Part six of an eight part series, Karen’s Corner outlines advice and insight on going back to school from our very own Dr. Karen Whitham, assistant dean, undergraduate nursing programs.
For those of you with family, going back to school may seem like an impossible balancing act that may leave one or more members of your family feeling short-changed. However, I am living proof that you can emerge from your completed program with your relationships and family unit intact. With a little help from your loved ones, you can earn your degree and still participate in family life. You may need to experiment a little bit to find what works for you, but below are some guiding principles.
Carving out your space
Are you the kind of person that needs a quiet room to concentrate? If so, is there a room in your house where you can get 10-15 hours a week to study without being constantly interrupted? If not, it may be faster and easier to get class work done outside the home. As for me, I wanted to be in the living room where I could study and not feel isolated from my family. This had the added bonus of setting a wonderful example for my children. The point is, you need to find what works for you and then just stick with it.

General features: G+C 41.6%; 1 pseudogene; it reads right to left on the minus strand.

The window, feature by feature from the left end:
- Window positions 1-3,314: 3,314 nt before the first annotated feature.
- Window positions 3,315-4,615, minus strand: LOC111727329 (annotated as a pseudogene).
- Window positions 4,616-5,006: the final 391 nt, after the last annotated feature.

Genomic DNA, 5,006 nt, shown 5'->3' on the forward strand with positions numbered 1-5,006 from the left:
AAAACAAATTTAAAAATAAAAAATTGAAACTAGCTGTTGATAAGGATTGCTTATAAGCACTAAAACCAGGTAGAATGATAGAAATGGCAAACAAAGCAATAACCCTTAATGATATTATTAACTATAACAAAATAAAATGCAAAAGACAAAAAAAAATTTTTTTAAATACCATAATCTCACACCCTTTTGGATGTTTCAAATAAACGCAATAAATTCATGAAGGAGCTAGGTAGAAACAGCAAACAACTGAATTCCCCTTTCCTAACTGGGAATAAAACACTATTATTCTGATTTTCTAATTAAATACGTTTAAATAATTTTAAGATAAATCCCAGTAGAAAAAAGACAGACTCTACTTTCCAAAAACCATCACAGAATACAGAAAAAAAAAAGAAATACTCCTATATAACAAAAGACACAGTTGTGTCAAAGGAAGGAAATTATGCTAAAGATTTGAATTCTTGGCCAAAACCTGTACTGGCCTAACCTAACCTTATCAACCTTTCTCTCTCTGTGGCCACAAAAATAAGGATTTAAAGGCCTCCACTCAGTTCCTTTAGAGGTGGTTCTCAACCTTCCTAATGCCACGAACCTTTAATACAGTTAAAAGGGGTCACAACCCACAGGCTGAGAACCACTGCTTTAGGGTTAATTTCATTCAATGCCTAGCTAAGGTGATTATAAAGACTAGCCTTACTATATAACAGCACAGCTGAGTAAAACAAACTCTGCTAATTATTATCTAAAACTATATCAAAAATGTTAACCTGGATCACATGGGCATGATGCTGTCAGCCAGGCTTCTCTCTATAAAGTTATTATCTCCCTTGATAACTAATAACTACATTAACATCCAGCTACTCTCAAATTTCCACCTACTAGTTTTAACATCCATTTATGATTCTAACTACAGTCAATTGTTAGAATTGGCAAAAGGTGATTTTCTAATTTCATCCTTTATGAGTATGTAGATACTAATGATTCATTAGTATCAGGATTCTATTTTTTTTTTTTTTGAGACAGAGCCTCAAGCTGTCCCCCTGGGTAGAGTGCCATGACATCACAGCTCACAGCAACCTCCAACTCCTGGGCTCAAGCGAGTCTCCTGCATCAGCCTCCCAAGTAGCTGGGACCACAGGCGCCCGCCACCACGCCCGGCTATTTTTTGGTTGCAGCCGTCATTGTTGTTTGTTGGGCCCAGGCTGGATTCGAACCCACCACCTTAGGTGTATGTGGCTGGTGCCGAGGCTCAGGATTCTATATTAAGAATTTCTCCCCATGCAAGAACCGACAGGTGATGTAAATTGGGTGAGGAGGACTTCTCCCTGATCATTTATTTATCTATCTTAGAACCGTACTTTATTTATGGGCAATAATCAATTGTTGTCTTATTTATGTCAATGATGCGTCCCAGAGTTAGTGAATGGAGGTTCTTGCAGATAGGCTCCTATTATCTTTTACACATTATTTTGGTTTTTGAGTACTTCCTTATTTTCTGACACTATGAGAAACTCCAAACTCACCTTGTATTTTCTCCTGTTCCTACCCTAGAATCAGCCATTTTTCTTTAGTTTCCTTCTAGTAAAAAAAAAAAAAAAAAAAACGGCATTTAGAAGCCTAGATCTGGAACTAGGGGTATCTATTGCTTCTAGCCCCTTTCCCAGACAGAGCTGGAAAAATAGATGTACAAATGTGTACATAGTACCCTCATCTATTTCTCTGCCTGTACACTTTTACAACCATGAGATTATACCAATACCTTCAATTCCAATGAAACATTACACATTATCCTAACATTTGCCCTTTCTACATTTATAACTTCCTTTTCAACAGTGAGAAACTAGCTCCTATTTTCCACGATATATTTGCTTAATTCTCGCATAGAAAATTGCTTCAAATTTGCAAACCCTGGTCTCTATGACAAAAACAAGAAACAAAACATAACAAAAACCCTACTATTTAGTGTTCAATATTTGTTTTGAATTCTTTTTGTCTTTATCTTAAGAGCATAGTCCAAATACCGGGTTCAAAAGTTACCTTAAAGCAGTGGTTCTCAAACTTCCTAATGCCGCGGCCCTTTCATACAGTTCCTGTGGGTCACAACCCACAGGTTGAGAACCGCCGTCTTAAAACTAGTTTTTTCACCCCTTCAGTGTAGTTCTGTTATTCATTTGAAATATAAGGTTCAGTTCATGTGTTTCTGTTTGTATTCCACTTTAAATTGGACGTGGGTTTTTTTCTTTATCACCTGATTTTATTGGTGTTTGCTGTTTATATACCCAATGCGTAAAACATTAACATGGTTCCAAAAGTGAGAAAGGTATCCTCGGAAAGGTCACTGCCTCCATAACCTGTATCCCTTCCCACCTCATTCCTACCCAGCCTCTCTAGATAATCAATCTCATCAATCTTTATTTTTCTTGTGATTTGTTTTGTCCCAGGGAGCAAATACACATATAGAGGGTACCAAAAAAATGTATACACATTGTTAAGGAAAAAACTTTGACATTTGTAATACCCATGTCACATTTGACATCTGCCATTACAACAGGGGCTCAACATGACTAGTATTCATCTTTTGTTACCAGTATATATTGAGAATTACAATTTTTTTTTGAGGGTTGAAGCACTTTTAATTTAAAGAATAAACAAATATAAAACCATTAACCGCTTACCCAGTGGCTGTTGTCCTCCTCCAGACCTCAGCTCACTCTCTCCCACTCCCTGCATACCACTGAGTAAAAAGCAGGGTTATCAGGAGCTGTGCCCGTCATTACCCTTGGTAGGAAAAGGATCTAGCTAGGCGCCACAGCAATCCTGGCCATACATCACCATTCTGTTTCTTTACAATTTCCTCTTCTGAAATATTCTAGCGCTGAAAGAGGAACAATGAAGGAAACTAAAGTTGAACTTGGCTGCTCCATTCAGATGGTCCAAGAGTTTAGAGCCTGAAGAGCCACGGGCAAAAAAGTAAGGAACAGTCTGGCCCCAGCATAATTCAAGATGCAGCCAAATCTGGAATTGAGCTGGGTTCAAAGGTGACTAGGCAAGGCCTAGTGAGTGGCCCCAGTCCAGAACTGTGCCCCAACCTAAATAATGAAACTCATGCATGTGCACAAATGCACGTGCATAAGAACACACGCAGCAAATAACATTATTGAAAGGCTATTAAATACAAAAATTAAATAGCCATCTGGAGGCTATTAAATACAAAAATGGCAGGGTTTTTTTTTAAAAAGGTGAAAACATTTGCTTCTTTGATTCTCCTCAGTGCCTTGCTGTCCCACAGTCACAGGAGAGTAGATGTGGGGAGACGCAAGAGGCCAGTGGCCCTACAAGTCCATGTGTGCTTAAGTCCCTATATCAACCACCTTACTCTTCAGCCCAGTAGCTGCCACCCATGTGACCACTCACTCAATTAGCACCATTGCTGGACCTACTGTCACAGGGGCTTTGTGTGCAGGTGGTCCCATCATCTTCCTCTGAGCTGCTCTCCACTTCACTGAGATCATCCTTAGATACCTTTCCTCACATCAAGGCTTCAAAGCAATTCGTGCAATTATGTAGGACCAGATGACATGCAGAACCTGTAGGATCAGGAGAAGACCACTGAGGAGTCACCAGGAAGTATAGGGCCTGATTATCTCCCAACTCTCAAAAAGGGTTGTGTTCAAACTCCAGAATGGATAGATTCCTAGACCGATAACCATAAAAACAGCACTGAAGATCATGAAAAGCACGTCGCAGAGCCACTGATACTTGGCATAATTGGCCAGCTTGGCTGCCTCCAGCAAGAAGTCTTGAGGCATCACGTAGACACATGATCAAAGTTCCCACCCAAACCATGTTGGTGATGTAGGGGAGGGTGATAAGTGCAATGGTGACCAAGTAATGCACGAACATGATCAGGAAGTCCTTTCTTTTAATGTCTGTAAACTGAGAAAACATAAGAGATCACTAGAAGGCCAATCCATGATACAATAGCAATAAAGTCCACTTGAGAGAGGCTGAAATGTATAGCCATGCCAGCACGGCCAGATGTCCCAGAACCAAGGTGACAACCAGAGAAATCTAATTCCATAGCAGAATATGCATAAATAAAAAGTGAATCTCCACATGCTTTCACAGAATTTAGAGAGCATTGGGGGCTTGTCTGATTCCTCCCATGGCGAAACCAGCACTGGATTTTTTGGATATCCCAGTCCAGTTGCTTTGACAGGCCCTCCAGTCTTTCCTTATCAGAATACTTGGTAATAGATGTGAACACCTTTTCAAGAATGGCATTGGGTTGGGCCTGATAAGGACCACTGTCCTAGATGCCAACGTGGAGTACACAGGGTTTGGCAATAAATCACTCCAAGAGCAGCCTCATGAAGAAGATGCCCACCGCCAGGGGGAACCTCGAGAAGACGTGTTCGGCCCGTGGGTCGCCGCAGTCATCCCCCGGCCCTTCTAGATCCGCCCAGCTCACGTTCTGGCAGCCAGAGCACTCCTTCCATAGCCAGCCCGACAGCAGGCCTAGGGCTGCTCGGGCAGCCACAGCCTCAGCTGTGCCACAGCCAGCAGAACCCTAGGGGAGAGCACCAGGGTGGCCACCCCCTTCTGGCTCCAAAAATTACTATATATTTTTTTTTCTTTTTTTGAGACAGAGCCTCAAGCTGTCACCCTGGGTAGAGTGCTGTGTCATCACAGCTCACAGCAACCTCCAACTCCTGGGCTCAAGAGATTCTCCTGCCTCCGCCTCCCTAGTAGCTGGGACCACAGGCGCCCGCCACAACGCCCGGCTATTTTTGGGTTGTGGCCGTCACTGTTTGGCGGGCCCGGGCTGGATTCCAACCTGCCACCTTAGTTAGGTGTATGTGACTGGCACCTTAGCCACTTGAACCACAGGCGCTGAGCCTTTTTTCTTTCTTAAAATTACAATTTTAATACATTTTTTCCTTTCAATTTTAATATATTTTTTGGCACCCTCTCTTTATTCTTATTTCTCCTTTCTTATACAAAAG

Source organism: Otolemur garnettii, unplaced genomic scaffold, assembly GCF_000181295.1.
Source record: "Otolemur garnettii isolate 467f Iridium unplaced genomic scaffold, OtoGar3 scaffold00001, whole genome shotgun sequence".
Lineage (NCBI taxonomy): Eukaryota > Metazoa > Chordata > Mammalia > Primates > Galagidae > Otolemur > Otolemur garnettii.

Include family events in your calendar
If you’ve been following my blog, you know that my favorite bit of advice is to keep a calendar with everything in it: work schedule, study time, project deadlines, your kids’ school plays, date night with your spouse, your favorite Aunt’s birthday, etc. The few minutes you spend planning will save you countless hours and the potential heartbreak of missing important family events. This allows you to work ahead on class projects to free up time for the things you don’t want to miss.
Just say no
As nurses, we are in a helping profession. We have a tendency to want to do for others at the expense of our own well-being. Look at your calendar and prioritize: family, work, study and self-care. Don’t always assume that you can rob your sleep and skip exercising so that you can avoid saying no to other things. Let your friends and family know that your BSN is important, and that you appreciate their patience, understanding and support while you are in the program.
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